THE shipwreck of Solomon is surely the most terrible tragedy in all the world. For if ever there was a shining type of Christ in the Old Testament church, it was Solomon. If ever any one was once enlightened, and had tasted the heavenly gift, and was made a partaker of the Holy Ghost, and had tasted the good word of God, and the powers of the world to come, it was Solomon. If ever any young saint sought first the kingdom of God and His righteousness, and had all these things added unto him, it was Solomon. If the kingdom of heaven was ever like a lord's servant with five talents, who went and traded with the same and made them other five talents, it was Solomon. If ever there was any one of whom it could be said that he had attained, and was already perfect, it was Solomon. If ever ship set sail on a sunny morning, but all that was left of her was a board or two on the shore that night, that ship was Solomon. A board or two of rare and precious wood, indeed; and some of them richly worked and overlaid with silver and gold-it was Solomon with his sermons, and his prayers, and his proverbs, and his songs, and his temple. If ever a blazing lighthouse was set up in the sea of life to warn every man and to teach every man, it was Solomon.
Solomon was born of a father and a mother, the knowledge of which was enough to sanctify and dedicate both him and them from his mother's womb. If ever it was said over any child's birth, Where sin abounded, grace did much more abound, it was surely over the birth, and the birth-gifts and graces of Solomon. If ever a father's and a mother's son said when he was come to years, And is this the manner of man, O Lord God? that son come to years was surely Solomon. And, then, with a tutor and governor like Nathan-Judge, I pray you, betwixt me and my vineyard. What more could have been done to my vineyard that I have not done in it? And then his father's deathbed, and all those terrible tragedies on the back of that; all ending in Solomon sitting down on the throne of Israel amid such a blaze of glory. Solomon would have been made of stone not to have been moved to make those vows, and promises, and choices of wisdom and truth and righteousness, which we read so beautifully that he did make at the beginning of his reign in Jerusalem.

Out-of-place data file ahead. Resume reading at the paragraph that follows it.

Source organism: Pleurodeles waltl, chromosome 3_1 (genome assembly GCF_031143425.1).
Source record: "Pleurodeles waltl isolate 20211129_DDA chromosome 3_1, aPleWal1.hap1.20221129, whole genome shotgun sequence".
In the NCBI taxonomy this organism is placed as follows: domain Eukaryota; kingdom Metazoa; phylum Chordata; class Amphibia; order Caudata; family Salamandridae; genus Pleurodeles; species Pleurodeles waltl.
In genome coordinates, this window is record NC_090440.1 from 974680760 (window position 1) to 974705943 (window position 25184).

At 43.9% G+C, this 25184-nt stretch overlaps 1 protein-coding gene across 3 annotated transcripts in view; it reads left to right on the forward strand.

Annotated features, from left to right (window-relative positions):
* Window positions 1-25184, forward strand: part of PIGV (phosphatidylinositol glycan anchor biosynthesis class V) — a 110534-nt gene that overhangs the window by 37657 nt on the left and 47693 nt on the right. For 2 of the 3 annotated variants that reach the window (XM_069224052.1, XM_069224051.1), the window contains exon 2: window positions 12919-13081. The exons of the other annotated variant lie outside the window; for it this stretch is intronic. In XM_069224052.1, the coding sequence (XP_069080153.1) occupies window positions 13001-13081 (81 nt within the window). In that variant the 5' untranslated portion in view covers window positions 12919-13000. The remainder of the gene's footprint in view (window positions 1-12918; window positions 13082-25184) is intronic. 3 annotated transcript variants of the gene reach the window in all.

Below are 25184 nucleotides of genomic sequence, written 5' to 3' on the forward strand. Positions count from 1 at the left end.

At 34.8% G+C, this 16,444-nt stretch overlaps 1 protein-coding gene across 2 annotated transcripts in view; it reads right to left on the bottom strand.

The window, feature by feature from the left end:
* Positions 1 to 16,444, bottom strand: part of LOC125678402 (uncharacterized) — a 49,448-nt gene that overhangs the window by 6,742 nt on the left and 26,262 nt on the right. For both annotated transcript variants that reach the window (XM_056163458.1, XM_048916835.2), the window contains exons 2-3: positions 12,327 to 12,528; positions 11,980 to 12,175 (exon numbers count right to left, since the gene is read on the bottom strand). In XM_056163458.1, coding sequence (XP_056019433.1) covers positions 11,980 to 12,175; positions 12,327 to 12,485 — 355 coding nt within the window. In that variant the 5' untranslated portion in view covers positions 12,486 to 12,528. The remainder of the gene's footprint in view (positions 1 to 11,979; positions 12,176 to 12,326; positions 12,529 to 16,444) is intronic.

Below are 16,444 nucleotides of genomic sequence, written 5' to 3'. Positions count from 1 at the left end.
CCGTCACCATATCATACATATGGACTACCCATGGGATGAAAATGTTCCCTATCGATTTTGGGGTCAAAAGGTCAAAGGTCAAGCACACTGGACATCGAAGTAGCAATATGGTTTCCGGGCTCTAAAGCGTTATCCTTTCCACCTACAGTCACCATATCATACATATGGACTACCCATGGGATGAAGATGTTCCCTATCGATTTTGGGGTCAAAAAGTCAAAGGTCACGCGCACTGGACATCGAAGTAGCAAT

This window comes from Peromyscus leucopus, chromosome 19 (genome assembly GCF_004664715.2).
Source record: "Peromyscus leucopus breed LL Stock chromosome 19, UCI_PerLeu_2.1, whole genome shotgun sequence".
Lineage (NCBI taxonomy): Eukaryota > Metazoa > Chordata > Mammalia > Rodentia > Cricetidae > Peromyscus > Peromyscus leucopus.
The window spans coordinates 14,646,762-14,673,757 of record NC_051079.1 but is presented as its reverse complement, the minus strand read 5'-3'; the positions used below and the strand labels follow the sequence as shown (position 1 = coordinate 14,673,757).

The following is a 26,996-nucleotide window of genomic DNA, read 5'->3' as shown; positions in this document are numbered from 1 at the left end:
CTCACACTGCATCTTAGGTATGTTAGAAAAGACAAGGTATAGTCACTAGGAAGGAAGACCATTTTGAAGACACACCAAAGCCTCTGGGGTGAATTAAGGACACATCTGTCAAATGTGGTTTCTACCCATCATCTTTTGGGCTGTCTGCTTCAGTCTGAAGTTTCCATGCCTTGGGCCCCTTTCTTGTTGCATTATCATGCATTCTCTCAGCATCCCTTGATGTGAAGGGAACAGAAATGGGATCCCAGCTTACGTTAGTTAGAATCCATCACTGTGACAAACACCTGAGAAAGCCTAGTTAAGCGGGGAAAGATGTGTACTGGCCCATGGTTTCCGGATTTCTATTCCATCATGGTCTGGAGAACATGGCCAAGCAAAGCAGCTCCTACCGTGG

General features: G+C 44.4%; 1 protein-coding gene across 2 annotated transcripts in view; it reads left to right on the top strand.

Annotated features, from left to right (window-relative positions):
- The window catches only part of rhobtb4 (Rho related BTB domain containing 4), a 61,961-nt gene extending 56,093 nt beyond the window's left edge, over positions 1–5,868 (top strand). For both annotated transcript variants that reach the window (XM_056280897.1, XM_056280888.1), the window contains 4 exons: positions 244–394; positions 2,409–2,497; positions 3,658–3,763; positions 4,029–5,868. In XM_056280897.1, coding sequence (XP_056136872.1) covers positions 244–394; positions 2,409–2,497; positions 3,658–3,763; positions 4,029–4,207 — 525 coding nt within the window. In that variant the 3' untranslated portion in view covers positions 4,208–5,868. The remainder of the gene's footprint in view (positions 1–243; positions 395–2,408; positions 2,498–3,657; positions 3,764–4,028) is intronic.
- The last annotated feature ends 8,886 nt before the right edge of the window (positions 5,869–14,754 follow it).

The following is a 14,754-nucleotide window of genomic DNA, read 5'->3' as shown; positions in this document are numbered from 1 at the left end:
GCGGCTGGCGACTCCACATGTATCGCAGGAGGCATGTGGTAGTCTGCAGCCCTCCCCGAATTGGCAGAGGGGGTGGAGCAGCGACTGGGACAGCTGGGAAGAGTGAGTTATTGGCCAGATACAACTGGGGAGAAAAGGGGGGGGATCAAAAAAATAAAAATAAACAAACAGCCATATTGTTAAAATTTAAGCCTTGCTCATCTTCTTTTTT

The Holy Child Himself never dreamed a better dream than that dream was which Solomon dreamed after that day of a thousand burnt-offerings on the altar of Gibeon. And a nobler choice was never made by any elect man in his most waking and most enlightened hours, than was the choice that Solomon made that midnight in his sleep. As soon as Lord Melbourne had announced to the young Princess Victoria that she was now Queen of England, he opened the Bible and read to the young sovereign the story of Solomon's dream at Gibeon. It was a stroke of genius. It was an inspiration. It was a prophetic Scripture in her case and in ours. Would God it had come half as true in his case who dreamed the dream! 'And the speech pleased the Lord that Solomon had asked this thing. And God said unto him, Because thou hast asked this thing, and hast not asked for thyself long life; neither hast asked riches for thyself, nor hast asked the life of thine enemies; but hast asked for thyself understanding to discern judgment. Behold, I have done according to thy words; lo, I have given thee a wise and an understanding heart; so that there was none like thee before thee, neither after thee shall any one arise like unto thee. And I have also given thee that which thou hast not asked, both riches and honour; so that there shall not be any among the kings like unto thee all thy days.' And both the riches and the honour promised at Gibeon were all fulfilled in Jerusalem, till the half had not been told to Solomon.